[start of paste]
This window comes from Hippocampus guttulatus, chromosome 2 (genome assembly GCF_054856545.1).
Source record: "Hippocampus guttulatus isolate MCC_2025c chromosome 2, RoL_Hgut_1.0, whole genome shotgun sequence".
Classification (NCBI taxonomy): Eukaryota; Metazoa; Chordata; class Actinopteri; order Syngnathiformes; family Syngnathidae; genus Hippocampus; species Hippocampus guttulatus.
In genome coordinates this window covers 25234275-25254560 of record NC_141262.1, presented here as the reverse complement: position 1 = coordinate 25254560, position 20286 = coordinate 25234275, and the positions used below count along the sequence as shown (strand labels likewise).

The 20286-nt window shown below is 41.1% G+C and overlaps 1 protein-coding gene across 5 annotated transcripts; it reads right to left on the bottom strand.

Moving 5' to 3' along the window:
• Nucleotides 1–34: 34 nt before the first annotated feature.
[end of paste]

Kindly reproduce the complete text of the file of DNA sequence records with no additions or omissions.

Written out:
This window comes from Hippocampus guttulatus, chromosome 2 (genome assembly GCF_054856545.1).
Source record: "Hippocampus guttulatus isolate MCC_2025c chromosome 2, RoL_Hgut_1.0, whole genome shotgun sequence".
Classification (NCBI taxonomy): Eukaryota; Metazoa; Chordata; class Actinopteri; order Syngnathiformes; family Syngnathidae; genus Hippocampus; species Hippocampus guttulatus.
In genome coordinates this window covers 25234275-25254560 of record NC_141262.1, presented here as the reverse complement: position 1 = coordinate 25254560, position 20286 = coordinate 25234275, and the positions used below count along the sequence as shown (strand labels likewise).

The 20286-nt window shown below is 41.1% G+C and overlaps 1 protein-coding gene across 5 annotated transcripts; it reads right to left on the bottom strand.

Moving 5' to 3' along the window:
• Nucleotides 1–34: 34 nt before the first annotated feature.